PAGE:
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From Goya to Google, the Impact of Immigrant Entrepreneurs in Spurring Job Creation

Senior Advisor in the Office of Investment and Innovation at the U.S. Small Business Administration Ellen Kim reflects on the importance of immigrants in business growth.

National Entrepreneurship Month is a perfect time to celebrate the immigrant innovators who have always played a major role in growing the American economy - from the Russian-born Sergey Brin (founder of technology giant Google in a California garage) to the Spanish-born Prudencio and Carolina Unanue (founders of Goya, the largest Hispanic-owned food company in the US).

When I attended business school a few years ago, over 35% of my classmates were international.  Many of us were back in graduate school with a goal of pursuing entrepreneurship. Not only were my international classmates coming to the U.S. because they knew we offered the best graduate school education, many also had dreams of starting a company in the U.S. 

Today, many are doing just that. 

Hamdi Ulukaya, founder of Agro Farma, Inc. and producer of Chobani yogurt – now a $700 million business – is one success story and example of an SBA loan recipient.  With an SBA 504 loan, Hamdi was able to purchase a Kraft Foods plant in August 2005 and by 2007 he had shipped his first order of Chobani yogurt.  Less than four years later, Agro Farma has grown to 670 employees running three full-time shifts and producing 1.2 million cases of Chobani weekly.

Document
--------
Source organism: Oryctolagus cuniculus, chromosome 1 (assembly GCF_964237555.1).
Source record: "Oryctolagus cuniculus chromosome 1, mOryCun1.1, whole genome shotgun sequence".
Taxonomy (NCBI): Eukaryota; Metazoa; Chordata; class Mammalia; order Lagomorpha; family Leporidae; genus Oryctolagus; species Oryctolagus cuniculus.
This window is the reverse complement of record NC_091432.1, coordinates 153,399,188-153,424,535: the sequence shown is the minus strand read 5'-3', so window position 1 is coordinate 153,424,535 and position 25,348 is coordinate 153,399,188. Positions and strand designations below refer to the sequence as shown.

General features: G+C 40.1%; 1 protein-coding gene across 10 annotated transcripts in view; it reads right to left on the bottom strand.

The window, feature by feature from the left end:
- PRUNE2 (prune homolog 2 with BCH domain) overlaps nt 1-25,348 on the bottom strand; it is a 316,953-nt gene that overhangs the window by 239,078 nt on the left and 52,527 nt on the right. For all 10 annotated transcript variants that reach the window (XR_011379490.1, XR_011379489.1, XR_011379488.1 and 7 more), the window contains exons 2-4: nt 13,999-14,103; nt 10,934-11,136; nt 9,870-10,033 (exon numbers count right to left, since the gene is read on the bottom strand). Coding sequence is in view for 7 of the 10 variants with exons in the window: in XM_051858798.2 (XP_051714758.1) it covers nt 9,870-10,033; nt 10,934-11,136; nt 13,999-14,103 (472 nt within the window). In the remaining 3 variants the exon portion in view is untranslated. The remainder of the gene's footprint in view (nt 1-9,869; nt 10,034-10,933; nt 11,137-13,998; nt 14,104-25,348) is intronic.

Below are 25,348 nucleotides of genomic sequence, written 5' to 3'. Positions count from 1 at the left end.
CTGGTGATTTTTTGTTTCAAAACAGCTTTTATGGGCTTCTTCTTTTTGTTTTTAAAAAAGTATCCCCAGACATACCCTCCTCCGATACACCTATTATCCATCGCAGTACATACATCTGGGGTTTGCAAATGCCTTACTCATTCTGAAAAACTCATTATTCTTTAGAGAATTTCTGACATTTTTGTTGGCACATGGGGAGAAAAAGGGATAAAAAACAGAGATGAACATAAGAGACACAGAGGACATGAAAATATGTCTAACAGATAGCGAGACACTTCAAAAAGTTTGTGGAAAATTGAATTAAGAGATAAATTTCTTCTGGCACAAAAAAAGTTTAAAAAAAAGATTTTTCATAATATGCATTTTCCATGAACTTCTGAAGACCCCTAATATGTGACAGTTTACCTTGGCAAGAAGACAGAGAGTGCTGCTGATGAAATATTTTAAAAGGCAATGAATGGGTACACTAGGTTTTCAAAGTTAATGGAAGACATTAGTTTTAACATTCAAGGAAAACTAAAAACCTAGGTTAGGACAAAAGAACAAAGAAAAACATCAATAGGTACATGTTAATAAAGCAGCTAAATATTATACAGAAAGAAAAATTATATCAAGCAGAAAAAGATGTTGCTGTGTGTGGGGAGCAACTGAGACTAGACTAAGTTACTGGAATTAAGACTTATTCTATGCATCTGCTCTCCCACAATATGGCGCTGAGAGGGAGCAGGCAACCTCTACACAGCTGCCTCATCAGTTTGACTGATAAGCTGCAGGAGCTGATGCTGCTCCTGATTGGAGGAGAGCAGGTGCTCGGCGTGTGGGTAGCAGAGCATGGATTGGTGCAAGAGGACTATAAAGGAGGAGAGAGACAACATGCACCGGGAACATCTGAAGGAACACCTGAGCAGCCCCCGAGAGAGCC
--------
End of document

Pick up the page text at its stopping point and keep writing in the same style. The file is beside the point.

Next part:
Hamdi’s story is like many others.  From Austin to Boston, immigrants are overcoming barriers in order to stay here and create good jobs across industry sectors and across geographies.    

An SBA Office of Advocacy report from November 2008 cites that immigrants made up 12.2 percent of the total U.S. workforce and owned 10.8 percent of all businesses with employees.  The total business income generated by immigrant business owners was $67 billion, representing 11.6 percent of all business income in the United States.  Also, immigrants are nearly 30 percent more likely to start a business than are non-immigrants.
As part of the White House Startup America initiative, the Obama Administration has taken action to reduce barriers facing immigrant entrepreneurs, from allowing more talented science and math graduates to stay in the country longer to making it easier to start a company in the U.S.  Just last month, U.S. Citizenship and Immigration Services (USCIS) announced a new “Entrepreneurs in Residence” initiative that will draw on the skills of business experts to fully realize the job-creating potential of current immigration law in order to strengthen USCIS policies and practices surrounding immigrant investors and entrepreneurs.

That’s because we need more stories of risk-takers like Hamdi Ulukaya.  I know that there are international students – and immigrants throughout the U.S. – who are ready to follow in their footsteps.  Let’s continue to take the steps to support all entrepreneurs who want to build a business and create good American jobs.

Ellen Kim is a Senior Advisor in the Office of Investment and Innovation at the U.S. Small Business Administration.